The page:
1 At summons they bear away the helmet and shield, and leave palm and bull to Entellus.
2 He burns to flee away and leave the pleasant land, aghast at the high warning and divine ordinance.
3 All are of one mind, to leave the guilty land, and abandoning a polluted home, to let the gales waft our fleets.
4 So says he, and himself bids all the crowding throng withdraw from the long racecourse and leave the lists free.
5 He spoke, and paced on before them, and from above shews the shining plains; thereafter they leave the mountain heights.
6 Then I bid leave the harbour and sit down at the thwarts; emulously my comrades strike the water, and sweep through the seas.
7 Without delay, once our vows are fully paid, we round to the arms of our sailyards and leave the dwellings and menacing fields of the Grecian people.
8 Lo too, driving the Trojan matrons into guilt, she hath foully burned their ships, and forced them, their fleet lost, to leave the crews to an unknown land.
9 This said, they take their place, and the signal once heard, dart over the course and leave the line, pouring forth like a storm-cloud while they mark the goal.
10 But they take no violence on their plumage, nor wounds on their bodies; and soaring into the firmament with rapid flight, leave their foul traces on the spoil they had half consumed.
11 Thereupon, so soon as ocean may be trusted, and the winds leave the seas in quiet, and the soft whispering south wind calls seaward, my comrades launch their ships and crowd the shores.
12 Scarcely had the first summer set in, when lord Anchises bids us spread our sails to fortune, and weeping I leave the shores and havens of my country, and the plains where once was Troy.
13 As you leave the city there is a mound and ancient temple of Ceres lonely on it, and hard by an aged cypress, guarded many years in ancestral awe: to this resting-place let us gather from diverse quarters.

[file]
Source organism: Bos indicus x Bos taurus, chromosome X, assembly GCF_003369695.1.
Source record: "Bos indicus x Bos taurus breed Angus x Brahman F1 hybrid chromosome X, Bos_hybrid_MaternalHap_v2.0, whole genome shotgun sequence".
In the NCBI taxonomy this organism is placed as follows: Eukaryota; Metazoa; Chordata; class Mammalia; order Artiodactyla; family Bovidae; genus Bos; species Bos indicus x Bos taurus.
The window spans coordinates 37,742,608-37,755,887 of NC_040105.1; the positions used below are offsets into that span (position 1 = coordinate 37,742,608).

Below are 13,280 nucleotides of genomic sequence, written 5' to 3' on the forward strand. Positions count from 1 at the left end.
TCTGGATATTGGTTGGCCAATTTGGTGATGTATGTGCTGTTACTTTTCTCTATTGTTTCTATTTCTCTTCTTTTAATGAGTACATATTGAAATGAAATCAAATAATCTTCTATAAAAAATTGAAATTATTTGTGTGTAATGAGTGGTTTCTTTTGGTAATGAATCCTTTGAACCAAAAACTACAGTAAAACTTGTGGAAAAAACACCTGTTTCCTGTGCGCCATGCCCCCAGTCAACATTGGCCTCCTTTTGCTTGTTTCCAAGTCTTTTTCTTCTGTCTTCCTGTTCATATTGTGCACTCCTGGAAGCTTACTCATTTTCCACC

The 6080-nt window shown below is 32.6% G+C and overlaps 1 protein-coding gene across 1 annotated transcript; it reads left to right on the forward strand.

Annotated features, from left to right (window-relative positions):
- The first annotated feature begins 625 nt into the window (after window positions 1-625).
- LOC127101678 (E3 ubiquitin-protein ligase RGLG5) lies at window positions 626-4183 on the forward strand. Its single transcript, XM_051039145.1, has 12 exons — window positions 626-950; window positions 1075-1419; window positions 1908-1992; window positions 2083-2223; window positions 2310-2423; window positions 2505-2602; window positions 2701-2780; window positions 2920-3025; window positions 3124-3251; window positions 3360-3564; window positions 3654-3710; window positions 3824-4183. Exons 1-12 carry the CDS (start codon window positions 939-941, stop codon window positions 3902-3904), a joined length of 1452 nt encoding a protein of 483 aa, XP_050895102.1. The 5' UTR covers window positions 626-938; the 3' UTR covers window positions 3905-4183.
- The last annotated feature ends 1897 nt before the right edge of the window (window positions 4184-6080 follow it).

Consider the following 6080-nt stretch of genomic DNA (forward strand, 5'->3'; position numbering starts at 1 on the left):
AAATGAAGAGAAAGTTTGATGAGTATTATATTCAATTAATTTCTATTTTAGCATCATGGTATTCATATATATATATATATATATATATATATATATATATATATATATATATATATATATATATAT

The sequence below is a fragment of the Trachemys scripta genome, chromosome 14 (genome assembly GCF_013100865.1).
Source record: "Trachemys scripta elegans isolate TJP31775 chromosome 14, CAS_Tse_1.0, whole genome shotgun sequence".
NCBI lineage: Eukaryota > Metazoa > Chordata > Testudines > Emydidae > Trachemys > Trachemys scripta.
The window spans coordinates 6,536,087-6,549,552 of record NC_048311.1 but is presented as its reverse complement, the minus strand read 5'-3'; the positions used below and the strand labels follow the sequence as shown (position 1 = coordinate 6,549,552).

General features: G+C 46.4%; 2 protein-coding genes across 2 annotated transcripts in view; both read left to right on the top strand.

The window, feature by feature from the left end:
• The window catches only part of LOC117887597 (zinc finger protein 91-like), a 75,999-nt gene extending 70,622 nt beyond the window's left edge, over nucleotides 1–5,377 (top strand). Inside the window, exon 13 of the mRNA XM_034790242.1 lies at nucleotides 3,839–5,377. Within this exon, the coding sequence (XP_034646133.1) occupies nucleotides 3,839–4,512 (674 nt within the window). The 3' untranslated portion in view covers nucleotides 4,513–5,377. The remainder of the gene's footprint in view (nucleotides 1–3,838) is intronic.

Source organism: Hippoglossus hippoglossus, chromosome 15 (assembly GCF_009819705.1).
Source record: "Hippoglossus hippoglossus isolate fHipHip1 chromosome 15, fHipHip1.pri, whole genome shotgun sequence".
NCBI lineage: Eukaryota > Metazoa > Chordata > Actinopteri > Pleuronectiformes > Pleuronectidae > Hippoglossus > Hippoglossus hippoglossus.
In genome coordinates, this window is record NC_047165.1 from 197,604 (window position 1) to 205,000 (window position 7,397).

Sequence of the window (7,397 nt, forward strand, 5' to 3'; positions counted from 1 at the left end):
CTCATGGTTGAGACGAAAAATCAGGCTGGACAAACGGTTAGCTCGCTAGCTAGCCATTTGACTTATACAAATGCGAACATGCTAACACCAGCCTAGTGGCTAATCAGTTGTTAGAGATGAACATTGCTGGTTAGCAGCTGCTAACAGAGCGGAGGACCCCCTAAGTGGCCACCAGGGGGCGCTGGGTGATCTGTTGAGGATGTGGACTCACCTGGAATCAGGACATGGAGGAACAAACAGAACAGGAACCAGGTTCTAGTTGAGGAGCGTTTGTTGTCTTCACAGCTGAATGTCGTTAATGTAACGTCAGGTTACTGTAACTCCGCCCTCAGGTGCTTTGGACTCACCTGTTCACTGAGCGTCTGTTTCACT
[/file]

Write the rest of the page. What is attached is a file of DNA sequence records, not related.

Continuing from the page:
14 We leave the harbour of Ortygia, and fly along the main, by the revel-trod ridges of Naxos, by green Donusa, Olearos and snow-white Paros, and the sea-strewn Cyclades, threading the racing channels among the crowded lands.
15 Then Acragas on the steep, once the breeder of noble horses, displays its massive walls in the distance; and with granted breeze I leave thee behind, palm-girt Selinus, and thread the difficult shoals and blind reefs of Lilybaeum.
16 When they are come to the mountain heights and pathless coverts, lo, wild goats driven from the cliff-tops run down the ridge; in another quarter stags speed over the open plain and gather their flying column in a cloud of dust as they leave the hills.
17 Next twin brothers leave Tibur town, and the people called by their brother Tiburtus' name, Catillus and valiant Coras, the Argives, and advance in the forefront of battle among the throng of spears: as when two cloud-born Centaurs descend from a lofty mountain peak, leaving Homole or snowy Othrys in rapid race; the mighty forest yields before them as they go, and the crashing thickets give them way.
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